Julius Caesar designed Rome to glow in the dark.

Blanketed in marble, the forum cast a soft blue light that illuminated the streets as it reflected the moon. But despite this light, the alleys of ancient Rome were perilous once the day had faded.  With more than 1 million inhabitants in the first century AD, the Eternal City was one of the earliest urban spaces.

If ancient poets are to be believed, 2,000 years ago, Rome was filled with tenements and thugs prowling the streets at night. The biggest thug of all was apparently the Emperor Nero, who would disguise himself in a wig and sneak out of the palace to drink and pick fights with unsuspecting Romans.

Today, the streets of Rome are perfectly safe after dark. Much of the ancient marble was re-appropriated to build St Peter’s Square, but many of Rome’s ancient monuments still glow in the moonlight. Between sightseeing and speakeasies, here are five things to do to experience Rome after dark.


View from Pincio Terrace
Image by Umberto Rotundo via CC BY 2.0 licence.


1. Walk the walk: As the sun sets, take a passeggiata. This pre-dinner stroll is an Italian tradition that offers a break between the work of the day and the main meal. It is the time when neighbours can greet each other in the piazza, while also catching up on the daily gossip of the neighbourhood.  If you meander up Via del Corso, you can climb the Pincio Terrace above Piazza del Popolo and watch twilight creep up on Rome’s stunning skyline.


Trevi Fountain at night
Image by Oregon State University via CC BY-SA 2.0 licence.


2. Monumental surprise: The Pantheon and the Colosseum close their doors just before sunset, but can still be admired from outside at any hour. However, many of Rome’s open-air monuments are still accessible after dark. The recently restored Trevi Fountain looks even better at night when it is expertly lit from every side. Or, climb the Capitoline Hill to stand in a piazza designed by Michelangelo and view the regal Roman Forum from above.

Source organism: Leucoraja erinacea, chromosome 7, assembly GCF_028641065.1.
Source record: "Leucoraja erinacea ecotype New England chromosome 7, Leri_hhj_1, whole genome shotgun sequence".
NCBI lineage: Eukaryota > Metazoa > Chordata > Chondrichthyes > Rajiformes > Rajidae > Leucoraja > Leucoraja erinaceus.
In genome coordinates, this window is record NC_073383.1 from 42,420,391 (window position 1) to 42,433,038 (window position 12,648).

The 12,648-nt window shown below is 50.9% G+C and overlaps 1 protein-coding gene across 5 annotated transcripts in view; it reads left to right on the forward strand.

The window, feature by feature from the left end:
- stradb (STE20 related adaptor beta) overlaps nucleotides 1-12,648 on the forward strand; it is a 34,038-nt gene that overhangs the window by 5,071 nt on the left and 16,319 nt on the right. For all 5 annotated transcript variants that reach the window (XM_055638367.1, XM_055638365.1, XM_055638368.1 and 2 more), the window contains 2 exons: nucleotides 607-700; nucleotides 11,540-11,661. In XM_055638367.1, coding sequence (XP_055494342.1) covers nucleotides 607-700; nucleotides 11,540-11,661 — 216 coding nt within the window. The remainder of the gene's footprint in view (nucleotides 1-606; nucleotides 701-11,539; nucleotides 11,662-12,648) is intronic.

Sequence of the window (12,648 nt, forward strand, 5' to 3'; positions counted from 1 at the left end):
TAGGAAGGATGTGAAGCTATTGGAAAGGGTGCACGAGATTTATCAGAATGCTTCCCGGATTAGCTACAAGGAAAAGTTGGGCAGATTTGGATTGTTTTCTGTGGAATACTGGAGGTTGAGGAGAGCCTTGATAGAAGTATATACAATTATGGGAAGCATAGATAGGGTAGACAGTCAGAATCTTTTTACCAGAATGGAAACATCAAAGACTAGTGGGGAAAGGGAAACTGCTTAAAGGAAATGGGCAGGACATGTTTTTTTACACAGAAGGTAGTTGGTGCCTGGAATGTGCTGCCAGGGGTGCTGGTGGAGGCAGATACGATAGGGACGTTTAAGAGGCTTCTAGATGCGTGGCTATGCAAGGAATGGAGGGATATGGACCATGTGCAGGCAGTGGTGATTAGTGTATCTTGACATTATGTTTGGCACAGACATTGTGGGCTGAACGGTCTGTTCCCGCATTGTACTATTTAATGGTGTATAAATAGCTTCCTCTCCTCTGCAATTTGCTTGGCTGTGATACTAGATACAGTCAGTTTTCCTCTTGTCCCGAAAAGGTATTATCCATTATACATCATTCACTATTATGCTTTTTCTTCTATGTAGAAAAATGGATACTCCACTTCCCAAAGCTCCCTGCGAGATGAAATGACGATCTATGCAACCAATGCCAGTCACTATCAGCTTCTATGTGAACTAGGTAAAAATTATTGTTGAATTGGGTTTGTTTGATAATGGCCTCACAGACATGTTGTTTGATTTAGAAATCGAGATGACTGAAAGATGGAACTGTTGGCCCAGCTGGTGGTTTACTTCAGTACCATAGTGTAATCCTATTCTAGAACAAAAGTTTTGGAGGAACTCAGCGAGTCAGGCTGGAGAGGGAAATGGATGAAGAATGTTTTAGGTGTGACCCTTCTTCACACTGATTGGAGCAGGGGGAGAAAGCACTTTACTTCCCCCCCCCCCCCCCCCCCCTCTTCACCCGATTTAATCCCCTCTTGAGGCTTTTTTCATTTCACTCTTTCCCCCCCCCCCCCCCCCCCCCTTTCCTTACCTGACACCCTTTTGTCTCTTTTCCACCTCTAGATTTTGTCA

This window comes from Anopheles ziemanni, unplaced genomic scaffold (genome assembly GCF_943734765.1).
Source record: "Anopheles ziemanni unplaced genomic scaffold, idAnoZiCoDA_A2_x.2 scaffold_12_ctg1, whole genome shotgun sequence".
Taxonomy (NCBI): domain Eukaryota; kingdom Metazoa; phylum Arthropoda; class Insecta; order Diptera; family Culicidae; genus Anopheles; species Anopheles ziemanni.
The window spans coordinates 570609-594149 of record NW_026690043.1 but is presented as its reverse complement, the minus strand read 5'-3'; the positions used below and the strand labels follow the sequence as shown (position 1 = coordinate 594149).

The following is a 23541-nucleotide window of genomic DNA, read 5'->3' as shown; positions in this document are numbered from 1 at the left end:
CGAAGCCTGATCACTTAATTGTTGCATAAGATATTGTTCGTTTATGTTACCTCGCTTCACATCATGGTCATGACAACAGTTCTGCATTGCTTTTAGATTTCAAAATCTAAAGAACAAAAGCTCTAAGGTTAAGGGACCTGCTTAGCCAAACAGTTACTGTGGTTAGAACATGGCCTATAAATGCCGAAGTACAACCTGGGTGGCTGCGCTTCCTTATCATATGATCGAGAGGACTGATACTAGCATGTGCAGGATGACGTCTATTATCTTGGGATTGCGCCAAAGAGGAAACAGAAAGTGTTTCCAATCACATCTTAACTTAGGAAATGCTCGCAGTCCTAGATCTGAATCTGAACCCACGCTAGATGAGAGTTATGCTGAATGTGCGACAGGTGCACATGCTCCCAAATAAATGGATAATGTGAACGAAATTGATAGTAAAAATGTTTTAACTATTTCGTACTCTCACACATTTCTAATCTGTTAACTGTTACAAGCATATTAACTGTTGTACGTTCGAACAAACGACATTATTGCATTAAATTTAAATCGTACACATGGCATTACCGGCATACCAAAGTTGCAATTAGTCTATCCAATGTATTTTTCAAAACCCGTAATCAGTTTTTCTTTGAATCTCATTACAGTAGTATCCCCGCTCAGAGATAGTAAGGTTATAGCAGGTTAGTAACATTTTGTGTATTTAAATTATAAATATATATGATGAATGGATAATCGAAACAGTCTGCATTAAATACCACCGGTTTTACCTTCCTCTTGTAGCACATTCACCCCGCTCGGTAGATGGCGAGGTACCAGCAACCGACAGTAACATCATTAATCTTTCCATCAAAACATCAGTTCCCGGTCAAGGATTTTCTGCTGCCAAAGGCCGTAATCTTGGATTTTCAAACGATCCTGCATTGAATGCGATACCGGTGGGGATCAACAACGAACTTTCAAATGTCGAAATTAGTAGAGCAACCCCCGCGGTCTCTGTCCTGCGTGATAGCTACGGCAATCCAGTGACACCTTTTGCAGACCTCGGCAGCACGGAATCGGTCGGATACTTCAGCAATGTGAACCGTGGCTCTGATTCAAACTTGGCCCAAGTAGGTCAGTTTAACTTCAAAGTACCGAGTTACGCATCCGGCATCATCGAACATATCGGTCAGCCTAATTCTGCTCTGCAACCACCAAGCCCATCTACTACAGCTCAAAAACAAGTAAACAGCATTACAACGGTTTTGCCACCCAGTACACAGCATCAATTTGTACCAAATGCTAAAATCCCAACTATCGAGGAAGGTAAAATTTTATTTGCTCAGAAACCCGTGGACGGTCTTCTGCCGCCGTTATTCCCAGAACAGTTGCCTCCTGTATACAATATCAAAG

Hotel Raphael
Image credit: Hotel Raphaël.


3. Rooftop dining: Continue to admire the cityscape from above by booking a table on the tiny terrace of Hotel Raphaël (Largo Febo, 2). Located one street behind Piazza Navona, the rooftop overlooks Rome’s domed skyline. In the evening, an all-vegetarian menu keeps the options light and fresh as you admire the twinkling lights below.


Live music at Blackmarket, Rome
Image by Kesang Marstrand via CC BY 2.0 licence.


4. Live music: With only 50 seats, art gallery/bistrot/bar Blackmarket (Via Panisperna, 101) is one of the most intimate venues in the city for a live show. From classic folk, to grunge, jazz and DJs, Blackmarket offers a mix of musical guests throughout the week. Only a few shows ever require pre-booking, so you are free to pop in, take a seat on their vintage furniture and see who is playing (or follow the listings on the Blackmarket Facebook page to find a specific show).


Barnum Cafe, Rome
Image credit: Barnum.


5. Cocktail master: While wine is the city’s drink of choice with dinner, you should embrace Rome’s growing cocktail scene if find yourself out late. For a boozy experience, seek out The Jerry Thomas Project (Vicolo Cellini, 30) – a speakeasy devoted to all things drink (except Vodka… don’t ask because they don’t serve it). Other rules include: no sleeping at the table, and no speaking about religion or politics. You’ll need the password but you can find this by scouring the website. For a less cloak-and-dagger experience, try Barnum (Via del Pellegrino, 87), a funky café with excellent cocktails and an eclectic crowd.

Keen to experience Rome after dark? Check out our hotel deals to plan your getaway.


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